Mimi Trailer!!!! Brings Up Many Thoughts on Surrogacy

Well, this is an interesting trailer! Ripped from the headlines of like 5 years ago, but still a story I am surprised to see onscreen.

Surrogacy! The complicated part of it is, carrying a child through pregnancy creates a bond between womb-owner and child. Ideally, everyone is aware of this complexity going in and talks through all possible situations and agrees on next steps. In many places in the west, this is what surrogacy is now. There are generalized laws to protect all parties, and a standard legal agreement everyone signs. There are essentially two nightmare scenarios. The first is that the surrogate falls in love with the child in her womb and does not want to give it to the biological parents. The second is that the biological parents change their minds partway through the pregnancy.

If there are legal protections in place, the standard is that the surrogate has the option of changing her mind at any point and raising the baby herself. Yes, this is horrible for the biological parents, but they have to go into it knowing this is a possibility. This is also why most surrogates are already biological mothers to one or more children. They know their body and what it feels like to be pregnant, they have a better sense of what it will mean to give birth and then not take the child home. And they have a better sense of the trauma/not trauma pregnancy and birth will bring on them.

I know a couple who had a surrogate baby, two men, who really wanted to be fathers and were from a tiny country where the idea of two Dads was unheard of. Their best chance was, while they were working in America for a few years, to have a baby by surrogate. They found a wonderful woman in California, one of the states with the best strict legal protections around surrogacy. She had already been a surrogate for another couple and had two children of her own. She was inseminated, got pregnant right away, sent them photos of the ultrasounds, called them once she went into labor, they took the baby home from the hospital and have brought the baby back to visit her a few times when they were in America. It went smooth as silk, but only because everyone involved went into it with clear open eyes about all possible outcomes and full legal protections.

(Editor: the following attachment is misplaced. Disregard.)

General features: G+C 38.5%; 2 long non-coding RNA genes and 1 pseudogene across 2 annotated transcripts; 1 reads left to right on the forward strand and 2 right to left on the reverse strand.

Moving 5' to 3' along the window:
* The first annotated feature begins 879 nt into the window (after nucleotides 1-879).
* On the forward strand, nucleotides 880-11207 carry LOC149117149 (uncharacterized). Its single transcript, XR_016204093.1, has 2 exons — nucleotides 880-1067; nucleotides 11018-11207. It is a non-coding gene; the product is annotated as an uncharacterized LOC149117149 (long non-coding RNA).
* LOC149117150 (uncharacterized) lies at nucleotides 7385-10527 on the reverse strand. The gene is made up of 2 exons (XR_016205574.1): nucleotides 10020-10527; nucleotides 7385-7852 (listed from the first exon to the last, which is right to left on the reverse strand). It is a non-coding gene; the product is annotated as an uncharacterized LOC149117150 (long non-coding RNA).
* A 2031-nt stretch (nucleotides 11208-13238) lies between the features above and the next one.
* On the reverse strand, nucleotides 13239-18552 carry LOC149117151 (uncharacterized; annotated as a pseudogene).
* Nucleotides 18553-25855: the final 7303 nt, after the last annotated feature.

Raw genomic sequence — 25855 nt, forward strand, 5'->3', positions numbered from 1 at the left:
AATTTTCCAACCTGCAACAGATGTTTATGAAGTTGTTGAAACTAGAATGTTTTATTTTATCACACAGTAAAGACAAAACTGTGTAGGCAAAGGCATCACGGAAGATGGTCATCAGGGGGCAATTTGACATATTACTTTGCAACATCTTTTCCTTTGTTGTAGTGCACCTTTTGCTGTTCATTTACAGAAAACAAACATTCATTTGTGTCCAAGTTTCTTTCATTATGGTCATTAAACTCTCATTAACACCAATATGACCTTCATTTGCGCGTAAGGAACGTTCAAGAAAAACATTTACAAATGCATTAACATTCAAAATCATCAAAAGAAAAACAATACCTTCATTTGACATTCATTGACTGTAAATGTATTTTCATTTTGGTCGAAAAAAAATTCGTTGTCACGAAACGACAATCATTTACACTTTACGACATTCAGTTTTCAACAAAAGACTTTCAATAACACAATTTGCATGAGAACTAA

The other nightmare scenario is that the parents will change their minds. That’s where the firm legal protections come into play. And also the maturity of the surrogate. The couple I knew, there was no way they would not be taking home this baby. They were mature, they had been together for years, they had nieces and nephews back home, they knew what parenting was, and this was their only shot. This was their baby, no question. And I am sure a mature older woman who had already been a surrogate once could see that just by meeting them. But even if somehow her instincts were wrong, there were legal protections in place. This was THEIR baby. After she gave birth, it was their responsibility just as much as if they were traditional biological parents.

Now, all of this is in places where surrogacy has been around for a while and the laws have caught up to it. All these laws and protections also mean a lot of messy waiting and time passing and stuff. You have to find a surrogate, you have to get all the papers signed, you have to know that the surrogate has the right to keep the baby after birth and run that risk. For the parents, there is a temptation to just get around all of this. Find a foolish powerless young woman, convince her to be a surrogate without fully understanding what that means, and then take the baby after birth without letting her know she had the option of keeping it. You can have a baby in 9 months, no waiting, no worries, almost no money.